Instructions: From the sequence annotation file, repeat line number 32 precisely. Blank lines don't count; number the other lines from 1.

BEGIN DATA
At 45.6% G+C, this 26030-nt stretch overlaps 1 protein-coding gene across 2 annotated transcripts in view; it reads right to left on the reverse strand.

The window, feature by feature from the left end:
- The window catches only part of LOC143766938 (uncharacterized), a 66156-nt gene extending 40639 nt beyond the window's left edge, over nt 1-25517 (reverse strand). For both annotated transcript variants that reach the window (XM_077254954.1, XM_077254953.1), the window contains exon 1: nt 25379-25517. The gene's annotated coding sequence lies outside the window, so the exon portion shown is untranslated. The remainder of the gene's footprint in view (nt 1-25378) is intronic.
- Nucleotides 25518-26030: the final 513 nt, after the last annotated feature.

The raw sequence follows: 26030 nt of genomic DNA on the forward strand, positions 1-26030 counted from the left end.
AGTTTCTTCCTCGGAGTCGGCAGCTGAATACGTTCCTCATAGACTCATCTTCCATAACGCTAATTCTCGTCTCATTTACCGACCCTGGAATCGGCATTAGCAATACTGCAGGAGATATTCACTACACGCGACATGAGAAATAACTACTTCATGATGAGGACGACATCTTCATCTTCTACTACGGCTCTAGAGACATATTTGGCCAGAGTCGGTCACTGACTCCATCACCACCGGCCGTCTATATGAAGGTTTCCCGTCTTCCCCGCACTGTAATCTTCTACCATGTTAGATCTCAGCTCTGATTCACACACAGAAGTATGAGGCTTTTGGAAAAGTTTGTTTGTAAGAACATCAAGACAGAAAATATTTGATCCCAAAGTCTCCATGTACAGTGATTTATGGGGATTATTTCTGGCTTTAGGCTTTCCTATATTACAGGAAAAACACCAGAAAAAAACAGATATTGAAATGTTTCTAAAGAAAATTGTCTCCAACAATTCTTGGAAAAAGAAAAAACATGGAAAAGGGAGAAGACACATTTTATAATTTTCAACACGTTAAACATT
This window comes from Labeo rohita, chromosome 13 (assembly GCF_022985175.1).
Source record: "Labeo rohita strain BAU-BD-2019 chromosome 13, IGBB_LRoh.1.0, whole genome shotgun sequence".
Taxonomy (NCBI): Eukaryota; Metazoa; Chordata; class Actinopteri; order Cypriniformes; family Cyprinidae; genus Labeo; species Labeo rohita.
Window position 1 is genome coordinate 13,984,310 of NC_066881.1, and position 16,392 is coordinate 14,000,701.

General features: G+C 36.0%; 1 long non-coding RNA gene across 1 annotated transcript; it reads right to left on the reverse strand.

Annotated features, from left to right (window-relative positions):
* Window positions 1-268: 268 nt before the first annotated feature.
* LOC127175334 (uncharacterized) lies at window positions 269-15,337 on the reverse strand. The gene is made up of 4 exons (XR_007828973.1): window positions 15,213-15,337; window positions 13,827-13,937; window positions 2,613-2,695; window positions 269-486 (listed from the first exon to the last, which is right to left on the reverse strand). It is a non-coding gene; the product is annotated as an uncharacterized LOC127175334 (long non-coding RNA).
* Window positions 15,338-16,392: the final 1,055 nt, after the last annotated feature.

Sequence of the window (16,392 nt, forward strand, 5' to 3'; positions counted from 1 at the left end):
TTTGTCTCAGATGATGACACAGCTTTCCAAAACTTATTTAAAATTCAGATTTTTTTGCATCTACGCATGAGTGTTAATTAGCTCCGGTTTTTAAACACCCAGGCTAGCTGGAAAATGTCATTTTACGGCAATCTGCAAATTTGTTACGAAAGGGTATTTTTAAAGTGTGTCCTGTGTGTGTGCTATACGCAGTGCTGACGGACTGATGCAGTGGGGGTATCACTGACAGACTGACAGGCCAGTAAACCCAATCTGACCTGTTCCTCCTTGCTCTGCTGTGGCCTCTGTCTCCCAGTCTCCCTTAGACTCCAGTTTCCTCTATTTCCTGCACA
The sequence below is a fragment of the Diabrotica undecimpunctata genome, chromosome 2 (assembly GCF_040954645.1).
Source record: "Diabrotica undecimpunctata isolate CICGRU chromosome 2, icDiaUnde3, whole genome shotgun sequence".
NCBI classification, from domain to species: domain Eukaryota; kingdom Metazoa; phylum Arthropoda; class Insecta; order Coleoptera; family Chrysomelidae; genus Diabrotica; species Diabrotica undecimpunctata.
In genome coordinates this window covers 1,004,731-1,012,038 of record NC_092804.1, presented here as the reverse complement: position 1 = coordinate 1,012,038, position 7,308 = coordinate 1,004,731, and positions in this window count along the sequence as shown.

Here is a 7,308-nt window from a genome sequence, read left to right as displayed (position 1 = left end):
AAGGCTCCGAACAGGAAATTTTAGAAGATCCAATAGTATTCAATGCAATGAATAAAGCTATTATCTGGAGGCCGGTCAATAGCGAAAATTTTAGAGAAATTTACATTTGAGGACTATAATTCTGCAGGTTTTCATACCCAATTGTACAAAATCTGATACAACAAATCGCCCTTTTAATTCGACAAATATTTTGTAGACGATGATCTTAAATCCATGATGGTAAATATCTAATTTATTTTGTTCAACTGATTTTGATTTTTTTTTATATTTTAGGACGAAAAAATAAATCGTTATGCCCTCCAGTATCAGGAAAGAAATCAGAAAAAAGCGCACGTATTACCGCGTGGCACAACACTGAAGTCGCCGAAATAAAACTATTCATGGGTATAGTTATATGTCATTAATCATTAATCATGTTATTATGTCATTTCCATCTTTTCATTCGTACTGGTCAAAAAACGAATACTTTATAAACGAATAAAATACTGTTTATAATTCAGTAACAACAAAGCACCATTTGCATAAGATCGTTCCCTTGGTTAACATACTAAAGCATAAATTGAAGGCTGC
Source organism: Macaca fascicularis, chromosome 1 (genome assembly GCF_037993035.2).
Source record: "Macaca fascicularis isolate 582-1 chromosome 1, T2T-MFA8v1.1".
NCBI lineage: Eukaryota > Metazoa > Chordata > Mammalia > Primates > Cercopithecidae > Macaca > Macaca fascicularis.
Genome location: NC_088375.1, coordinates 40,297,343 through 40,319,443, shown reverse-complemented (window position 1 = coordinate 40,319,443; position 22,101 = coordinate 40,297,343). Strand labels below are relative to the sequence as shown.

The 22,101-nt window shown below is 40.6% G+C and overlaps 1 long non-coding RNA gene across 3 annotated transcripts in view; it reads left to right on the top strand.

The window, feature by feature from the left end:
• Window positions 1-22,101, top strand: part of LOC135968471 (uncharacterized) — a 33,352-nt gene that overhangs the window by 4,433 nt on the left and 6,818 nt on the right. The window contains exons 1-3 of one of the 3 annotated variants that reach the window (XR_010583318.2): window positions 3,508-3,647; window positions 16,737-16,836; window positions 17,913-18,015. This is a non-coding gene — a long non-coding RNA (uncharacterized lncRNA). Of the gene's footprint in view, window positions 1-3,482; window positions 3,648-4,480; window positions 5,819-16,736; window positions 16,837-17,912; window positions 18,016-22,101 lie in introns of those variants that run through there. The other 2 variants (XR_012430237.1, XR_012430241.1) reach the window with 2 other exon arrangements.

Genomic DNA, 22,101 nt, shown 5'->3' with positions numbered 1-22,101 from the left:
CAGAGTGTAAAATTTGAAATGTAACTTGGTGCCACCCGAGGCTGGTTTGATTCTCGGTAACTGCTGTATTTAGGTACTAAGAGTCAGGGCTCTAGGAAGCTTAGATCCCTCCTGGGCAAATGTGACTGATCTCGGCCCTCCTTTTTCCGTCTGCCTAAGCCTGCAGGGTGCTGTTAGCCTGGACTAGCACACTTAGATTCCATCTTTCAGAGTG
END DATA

CAGAGTGTAAAATTTGAAATGTAACTTGGTGCCACCCGAGGCTGGTTTGATTCTCGGTAACTGCTGTATTTAGGTACTAAGAGTCAGGGCTCTAGGAAGCTTAGATCCCTCCTGGGCAAATGTGACTGATCTCGGCCCTCCTTTTTCCGTCTGCCTAAGCCTGCAGGGTGCTGTTAGCCTGGACTAGCACACTTAGATTCCATCTTTCAGAGTG